A teenage couple was found dead in Pennsylvania Nov. 2 in what investigators believe was a double suicide.
Although authorities have not confirmed the identities of the two victims, friends and family members have stated online that their names were Brenden Shipman and Annika Monique, according to Daily Mail.
The teenagers’ bodies were found in a car at around 4 p.m. near Rose Valley Lake in Gamble Township. Both had gunshot wounds. Relatives had been searching for the two after they failed to show up for school.
“Every indication appears at this point that these deaths were self-inflicted,” said Jerold Ross, chief deputy county coroner, according to the Williamsport Sun-Gazette.
Popular VideoThis young teenage singer was shocked when Keith Urban invited her on stage at his concert. A few moments later, he made her wildest dreams come true.
Police confirmed a handgun was recovered at the scene, but refused to give further details.
“This is a horrible, horrible tragedy,” Ross added.
No one knows why the boy and girl would have taken their own lives.
“We are shocked and saddened by these students’ deaths,” said Williamsport Area School District Superintendent Timothy Bowers, according to PennLive. “We have a team of grief counselors available on site for our students, faculty and staff.”
Popular VideoThis young teenage singer was shocked when Keith Urban invited her on stage at his concert. A few moments later, he made her wildest dreams come true:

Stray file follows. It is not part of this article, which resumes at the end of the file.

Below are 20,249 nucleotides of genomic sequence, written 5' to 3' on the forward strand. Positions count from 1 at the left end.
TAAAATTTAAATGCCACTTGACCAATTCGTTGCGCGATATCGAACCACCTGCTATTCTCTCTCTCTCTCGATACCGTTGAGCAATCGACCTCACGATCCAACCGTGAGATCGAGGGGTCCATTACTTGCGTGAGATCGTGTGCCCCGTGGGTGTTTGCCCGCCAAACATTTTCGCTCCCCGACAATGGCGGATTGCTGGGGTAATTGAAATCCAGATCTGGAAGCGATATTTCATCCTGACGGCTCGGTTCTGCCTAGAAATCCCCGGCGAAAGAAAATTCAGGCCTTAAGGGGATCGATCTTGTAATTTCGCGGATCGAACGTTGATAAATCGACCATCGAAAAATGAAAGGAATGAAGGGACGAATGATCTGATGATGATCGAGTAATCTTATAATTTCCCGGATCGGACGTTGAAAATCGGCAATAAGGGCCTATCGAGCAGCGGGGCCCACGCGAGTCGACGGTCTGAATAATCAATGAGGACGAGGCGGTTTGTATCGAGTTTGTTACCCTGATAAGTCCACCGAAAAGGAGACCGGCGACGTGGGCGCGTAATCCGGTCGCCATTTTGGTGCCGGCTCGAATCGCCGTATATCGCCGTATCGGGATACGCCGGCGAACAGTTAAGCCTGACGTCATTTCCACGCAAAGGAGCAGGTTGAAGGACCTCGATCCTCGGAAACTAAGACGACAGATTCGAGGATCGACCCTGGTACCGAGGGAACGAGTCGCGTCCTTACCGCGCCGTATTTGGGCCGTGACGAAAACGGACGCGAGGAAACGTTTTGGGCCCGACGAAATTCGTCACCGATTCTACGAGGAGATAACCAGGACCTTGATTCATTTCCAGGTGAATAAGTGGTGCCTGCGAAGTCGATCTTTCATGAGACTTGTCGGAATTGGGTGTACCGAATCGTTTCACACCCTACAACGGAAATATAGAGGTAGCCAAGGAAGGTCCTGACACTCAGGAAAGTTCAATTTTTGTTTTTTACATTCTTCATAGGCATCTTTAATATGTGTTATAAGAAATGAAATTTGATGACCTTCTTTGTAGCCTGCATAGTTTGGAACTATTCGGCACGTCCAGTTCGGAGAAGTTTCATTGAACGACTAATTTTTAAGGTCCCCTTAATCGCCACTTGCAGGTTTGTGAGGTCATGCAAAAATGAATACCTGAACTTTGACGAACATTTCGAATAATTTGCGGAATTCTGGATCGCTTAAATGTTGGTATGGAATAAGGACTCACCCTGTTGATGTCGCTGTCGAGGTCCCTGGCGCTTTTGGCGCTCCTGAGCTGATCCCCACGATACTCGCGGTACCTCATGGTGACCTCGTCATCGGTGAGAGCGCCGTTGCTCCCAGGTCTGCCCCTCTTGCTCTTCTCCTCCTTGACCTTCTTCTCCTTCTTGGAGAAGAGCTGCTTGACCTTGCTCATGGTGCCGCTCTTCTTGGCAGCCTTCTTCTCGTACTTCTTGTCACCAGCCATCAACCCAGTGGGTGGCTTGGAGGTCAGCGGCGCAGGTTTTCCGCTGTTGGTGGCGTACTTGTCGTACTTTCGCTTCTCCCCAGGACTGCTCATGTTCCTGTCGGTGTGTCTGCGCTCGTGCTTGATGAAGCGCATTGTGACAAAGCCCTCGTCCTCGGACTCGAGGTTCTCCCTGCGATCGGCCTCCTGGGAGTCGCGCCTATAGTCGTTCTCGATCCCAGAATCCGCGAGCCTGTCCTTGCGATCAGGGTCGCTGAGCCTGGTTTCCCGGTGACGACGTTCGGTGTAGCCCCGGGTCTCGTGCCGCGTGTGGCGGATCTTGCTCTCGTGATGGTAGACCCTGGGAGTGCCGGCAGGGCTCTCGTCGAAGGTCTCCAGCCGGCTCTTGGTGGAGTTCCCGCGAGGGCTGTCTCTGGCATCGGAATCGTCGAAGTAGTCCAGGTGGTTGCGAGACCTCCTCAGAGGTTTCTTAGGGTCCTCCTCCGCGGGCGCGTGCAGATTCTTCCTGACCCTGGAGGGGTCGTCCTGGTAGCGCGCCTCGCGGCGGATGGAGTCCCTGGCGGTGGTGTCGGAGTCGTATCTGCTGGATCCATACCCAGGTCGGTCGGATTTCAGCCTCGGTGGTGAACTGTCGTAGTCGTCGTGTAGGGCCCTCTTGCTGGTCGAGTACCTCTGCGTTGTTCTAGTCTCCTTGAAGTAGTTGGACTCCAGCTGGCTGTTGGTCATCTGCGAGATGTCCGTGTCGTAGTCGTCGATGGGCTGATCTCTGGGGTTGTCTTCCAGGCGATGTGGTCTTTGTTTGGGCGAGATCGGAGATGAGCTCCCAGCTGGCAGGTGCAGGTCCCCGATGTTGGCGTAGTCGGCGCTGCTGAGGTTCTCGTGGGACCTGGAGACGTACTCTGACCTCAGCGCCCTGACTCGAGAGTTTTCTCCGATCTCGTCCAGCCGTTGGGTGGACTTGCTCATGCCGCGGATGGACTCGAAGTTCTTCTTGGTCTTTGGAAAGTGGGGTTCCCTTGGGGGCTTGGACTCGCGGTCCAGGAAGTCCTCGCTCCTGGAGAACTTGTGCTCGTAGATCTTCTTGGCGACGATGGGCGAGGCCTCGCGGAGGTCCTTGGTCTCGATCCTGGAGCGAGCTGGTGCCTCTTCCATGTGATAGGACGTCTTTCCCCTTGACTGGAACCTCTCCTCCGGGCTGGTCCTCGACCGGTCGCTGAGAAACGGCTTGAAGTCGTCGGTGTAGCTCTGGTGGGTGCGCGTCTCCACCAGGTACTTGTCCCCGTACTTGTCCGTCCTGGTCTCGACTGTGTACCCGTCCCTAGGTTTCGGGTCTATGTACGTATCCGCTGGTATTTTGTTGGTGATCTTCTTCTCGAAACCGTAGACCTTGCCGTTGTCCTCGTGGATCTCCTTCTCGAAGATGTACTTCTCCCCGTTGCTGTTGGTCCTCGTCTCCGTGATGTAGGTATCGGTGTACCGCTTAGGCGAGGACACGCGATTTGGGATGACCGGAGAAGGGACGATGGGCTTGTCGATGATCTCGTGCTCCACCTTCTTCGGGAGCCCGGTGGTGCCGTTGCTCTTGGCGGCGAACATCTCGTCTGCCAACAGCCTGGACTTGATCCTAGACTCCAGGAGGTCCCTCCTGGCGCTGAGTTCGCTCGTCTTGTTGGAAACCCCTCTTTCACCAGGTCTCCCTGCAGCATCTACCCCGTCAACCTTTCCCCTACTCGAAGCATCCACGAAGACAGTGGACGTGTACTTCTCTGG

The school has banned the media from the school grounds.
Suicide has been recognized as a significant public health issue in Pennsylvania for some time. In 2013, 222 people in the 5-24 age group took their own lives, making suicide the second most common cause of death.
In the 25-44 age group, there were 515 suicides statewide.
In 2001, Pennsylvania adopted a suicide prevention strategy.
The initiative produced advice for people with concerns about someone, including a list of questions a concerned individual should ask to determine whether the person presents a suicide risk.
The person should ask themselves, reports PennLive, whether the person of concern has shared any of the following:
- Talk about wanting to die, be dead, or about suicide, or are they cutting or burning themselves?
- Feeling like things may never get better, seeming like they are in terrible emotional pain (like something is wrong deep inside but they can’t make it go away), or they are struggling to deal with a big loss in their life?
- Or is your gut telling you to be worried because they have withdrawn from everyone and everything, have become more anxious or on edge, seem unusually angry, or just don’t seem normal to you?